This piece was written for Writers Review, and published on 1st May 2017.
Speaking at the Oxford Literary Festival in March, Dan Pearson said that his love of writing developed alongside his passion for gardening from an early age, and he illustrated his talk with some of the lists and stories, journals and notebooks he has kept from childhood. Now one of the most influential garden designers working today – his Chatsworth garden at Chelsea in 2015 won both a gold medal and Best in Show, and his design studio has worked on prestigious projects in Japan and Italy and many others including Maggie’s Centre in London and Lowther Castle – he somehow still makes time for writing alongside the many other demands of a busy career.
Until 2015 he wrote weekly pieces for the Observer magazine (where his page was the first I’d turn to, and still miss …) and his new book, Natural Selection, brings many of those articles together as a year-book companion, following the seasons’ progress. But while progressing through the months we move back and forth in time and through many different settings – his own plots in Peckham and now Somerset; his childhood home; deserts, forests and coasts he has studied on his travels; a memorable visit to George Harrison's garden at Friar Park – while other sections compare the merits of various roses or magnolias or planting combinations, or simply look at the joys of a particular season or day: “The garden is a sanctuary of sorts and one that allows me to combine mindfulness with the purely physical.” Although there's a fair bit of dirt-under-the-fingernails detail on semi-ripe cuttings, seed harvesting and growing salads for succession, this isn’t a how-to gardening book so much as an appreciation of plants, landscapes, seasons and the effects of light and shade.
Dan Pearson credits both Christopher Lloyd and Vita Sackville-West as his writing mentors, and yes, his writing gives the sensuous pleasure he admires in theirs. This is a book to relish for the eloquence of its description as much as for the information it imparts. Here’s a camellia he saw in Japan: “… There it was in the gloom, a white, autumn-blooming Camellia sasanqua. Its delicate branches had formed a perfect dome four metres high and swept down to knee height to fan out as if it was doing a curtsy. Each leaf, a slim twist of the darkest, most lustrous green, reflected what light there was left in the afternoon, and along its branches was the peppering of flower. Pale and pure glistening white, the five-petalled blooms flared informally away from a golden boss of stamens.” Walking in Greece, “I found a bowl-shaped valley giving way to oaks with juniper clinging to the cliff faces. The dark shadows at their base were lit by a surf of moon daisies, and a hush descended for a moment as my ears adjusted from the waves to a roar of bees feeding in a sea of Lavendula stoechas.” At home, on writing days, he brings a posy of flowers indoors, to notice “the way a flower is put together and how it sits on the stem … You can witness the passage of bud from opening to demise, see how the colour is infused and then diluted, or in some cases intensified by ageing. The seed and the berries and even the skeletons, come the winter, are of just as much interest.”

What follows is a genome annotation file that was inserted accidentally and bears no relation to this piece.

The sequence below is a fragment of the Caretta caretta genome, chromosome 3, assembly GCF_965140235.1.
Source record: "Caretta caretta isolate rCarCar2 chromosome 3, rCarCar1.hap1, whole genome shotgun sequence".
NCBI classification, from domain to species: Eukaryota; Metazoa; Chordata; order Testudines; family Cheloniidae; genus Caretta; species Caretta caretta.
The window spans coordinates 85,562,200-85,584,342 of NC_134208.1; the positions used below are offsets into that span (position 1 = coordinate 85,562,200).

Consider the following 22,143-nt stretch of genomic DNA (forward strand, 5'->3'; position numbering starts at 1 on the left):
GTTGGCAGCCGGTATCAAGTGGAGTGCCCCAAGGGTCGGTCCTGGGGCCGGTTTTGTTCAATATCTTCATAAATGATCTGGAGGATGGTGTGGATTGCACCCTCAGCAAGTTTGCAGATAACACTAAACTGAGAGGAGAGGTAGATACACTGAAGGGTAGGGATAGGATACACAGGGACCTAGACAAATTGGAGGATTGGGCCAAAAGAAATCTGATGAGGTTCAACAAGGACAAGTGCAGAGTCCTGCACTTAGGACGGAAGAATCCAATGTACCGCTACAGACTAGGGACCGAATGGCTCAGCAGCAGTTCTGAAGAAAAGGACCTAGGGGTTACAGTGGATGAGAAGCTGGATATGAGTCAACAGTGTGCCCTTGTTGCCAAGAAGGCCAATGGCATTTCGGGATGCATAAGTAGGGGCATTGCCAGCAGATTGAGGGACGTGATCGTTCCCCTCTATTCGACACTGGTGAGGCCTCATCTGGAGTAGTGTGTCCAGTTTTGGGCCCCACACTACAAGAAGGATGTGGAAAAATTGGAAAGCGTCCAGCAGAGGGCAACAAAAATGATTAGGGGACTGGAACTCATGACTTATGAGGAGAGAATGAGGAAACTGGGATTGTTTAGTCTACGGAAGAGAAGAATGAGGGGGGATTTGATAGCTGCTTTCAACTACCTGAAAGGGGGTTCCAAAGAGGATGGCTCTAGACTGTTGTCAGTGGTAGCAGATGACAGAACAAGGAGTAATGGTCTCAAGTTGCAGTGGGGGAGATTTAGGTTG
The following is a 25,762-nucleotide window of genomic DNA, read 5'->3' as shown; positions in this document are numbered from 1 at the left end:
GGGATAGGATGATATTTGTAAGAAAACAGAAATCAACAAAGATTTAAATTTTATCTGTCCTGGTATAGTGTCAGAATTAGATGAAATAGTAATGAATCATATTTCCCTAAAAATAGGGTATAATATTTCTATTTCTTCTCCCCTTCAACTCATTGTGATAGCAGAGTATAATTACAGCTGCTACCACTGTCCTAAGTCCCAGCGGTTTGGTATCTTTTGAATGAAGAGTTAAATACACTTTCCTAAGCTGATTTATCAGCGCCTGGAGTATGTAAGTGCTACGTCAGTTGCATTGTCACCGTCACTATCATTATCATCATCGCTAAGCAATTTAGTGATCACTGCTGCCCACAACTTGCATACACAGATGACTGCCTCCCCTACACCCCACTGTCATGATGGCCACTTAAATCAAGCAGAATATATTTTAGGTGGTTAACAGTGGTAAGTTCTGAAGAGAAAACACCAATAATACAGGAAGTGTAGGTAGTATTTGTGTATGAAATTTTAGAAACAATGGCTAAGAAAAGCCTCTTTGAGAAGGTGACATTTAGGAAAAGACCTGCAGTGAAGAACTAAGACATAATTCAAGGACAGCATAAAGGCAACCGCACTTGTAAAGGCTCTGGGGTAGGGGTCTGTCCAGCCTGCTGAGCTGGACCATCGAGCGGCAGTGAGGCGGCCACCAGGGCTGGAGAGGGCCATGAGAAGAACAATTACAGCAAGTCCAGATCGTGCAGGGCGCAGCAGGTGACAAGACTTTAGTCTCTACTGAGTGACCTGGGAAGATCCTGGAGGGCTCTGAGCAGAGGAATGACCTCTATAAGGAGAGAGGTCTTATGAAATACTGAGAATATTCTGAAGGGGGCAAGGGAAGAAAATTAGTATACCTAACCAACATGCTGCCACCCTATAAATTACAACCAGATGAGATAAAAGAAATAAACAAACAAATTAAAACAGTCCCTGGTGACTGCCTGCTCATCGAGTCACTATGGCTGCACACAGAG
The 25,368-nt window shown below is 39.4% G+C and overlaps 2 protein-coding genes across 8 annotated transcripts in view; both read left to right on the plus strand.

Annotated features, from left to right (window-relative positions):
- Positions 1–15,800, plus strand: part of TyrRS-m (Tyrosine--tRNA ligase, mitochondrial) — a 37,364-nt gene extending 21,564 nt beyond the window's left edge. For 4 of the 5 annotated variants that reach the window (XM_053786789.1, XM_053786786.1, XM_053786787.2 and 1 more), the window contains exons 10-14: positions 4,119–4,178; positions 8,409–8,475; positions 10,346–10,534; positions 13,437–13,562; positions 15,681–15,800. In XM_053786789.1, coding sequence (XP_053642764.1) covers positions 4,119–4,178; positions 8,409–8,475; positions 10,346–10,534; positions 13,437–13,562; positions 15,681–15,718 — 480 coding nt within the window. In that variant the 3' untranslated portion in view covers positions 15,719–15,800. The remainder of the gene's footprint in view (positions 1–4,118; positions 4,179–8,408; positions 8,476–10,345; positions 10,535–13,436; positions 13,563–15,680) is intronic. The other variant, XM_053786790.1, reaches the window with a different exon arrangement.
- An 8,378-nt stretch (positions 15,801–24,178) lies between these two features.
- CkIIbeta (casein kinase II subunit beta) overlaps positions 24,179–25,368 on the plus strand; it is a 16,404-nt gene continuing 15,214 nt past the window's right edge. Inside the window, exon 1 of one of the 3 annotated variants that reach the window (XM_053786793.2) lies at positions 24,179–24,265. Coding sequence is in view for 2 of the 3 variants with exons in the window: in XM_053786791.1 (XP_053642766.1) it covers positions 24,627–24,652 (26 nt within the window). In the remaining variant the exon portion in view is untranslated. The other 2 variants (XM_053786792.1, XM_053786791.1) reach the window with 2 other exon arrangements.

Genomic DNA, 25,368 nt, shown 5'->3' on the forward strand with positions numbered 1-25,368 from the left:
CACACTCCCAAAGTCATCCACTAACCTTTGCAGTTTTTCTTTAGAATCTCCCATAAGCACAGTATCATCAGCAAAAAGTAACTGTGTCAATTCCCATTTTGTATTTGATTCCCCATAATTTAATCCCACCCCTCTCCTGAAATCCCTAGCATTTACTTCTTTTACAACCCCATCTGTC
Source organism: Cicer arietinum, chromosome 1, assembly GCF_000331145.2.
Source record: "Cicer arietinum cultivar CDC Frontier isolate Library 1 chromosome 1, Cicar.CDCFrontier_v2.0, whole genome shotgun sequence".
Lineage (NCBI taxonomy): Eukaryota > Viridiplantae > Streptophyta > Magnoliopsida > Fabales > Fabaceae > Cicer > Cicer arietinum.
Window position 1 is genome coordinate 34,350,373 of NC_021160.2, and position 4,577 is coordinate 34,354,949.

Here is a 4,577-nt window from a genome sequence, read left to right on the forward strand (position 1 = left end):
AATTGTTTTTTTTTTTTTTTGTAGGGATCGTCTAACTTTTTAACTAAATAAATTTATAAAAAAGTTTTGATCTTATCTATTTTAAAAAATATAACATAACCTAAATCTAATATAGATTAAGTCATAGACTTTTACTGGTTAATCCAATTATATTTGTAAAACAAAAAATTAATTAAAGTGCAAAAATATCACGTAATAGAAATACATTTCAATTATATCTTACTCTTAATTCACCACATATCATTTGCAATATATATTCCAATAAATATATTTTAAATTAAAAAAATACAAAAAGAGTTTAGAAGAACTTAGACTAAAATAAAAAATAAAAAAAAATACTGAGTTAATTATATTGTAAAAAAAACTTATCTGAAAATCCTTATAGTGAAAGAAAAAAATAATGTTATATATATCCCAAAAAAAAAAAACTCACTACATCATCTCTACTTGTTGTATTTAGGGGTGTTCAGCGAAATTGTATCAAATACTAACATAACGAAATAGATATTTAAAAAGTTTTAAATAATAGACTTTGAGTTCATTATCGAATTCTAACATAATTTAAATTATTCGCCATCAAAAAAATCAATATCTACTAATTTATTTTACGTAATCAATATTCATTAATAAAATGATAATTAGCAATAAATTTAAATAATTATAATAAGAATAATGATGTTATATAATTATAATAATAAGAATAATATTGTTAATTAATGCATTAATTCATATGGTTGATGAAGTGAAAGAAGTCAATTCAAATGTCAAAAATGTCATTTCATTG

The hallmarks of Dan Pearson’s designs are the subtlety of his response to place and atmosphere. and the inspiration he takes from wild landscapes. Beth Chatto was an early influence, from whom he began to learn the art of “achieving a delicate balance between steering nature and being part of it rather than trying to dominate,” and “gardening with wild plants rather than overworked cultivars”. He knows the importance of quiet moments of appreciation, whether in exotic locations or in his own garden. Of his planting for Maggie's Centre for cancer care, he writes: "I have always instinctively known that intimacy, sensuality and sanctuary in a garden are key to creating a sense of wellbeing, but it has been made so much more vivid seeing it through the eyes of someone who is seizing life with a new intensity."
Natural Selection is a beautiful object to hold, printed in dark green rather than black ink and with endpapers, cover design and an illustration for each month by Clare Melinsky. It’s a book to read twice at least: first to devour the lot in one go, as I’ve just done; then returning to each section in its own month. And I recommend keeping a plant encyclopaedia or i-phone handy as you read, as you’re sure to want to look up the plants and gardens mentioned - and, more than likely, to place orders.
To keep in touch with Dan Pearson’s journal, and the development of Hillside, his Somerset smallholding, you can follow his regular blog and newsletter, Dig Delve.
Natural Selection is published by Guardian Books / Faber.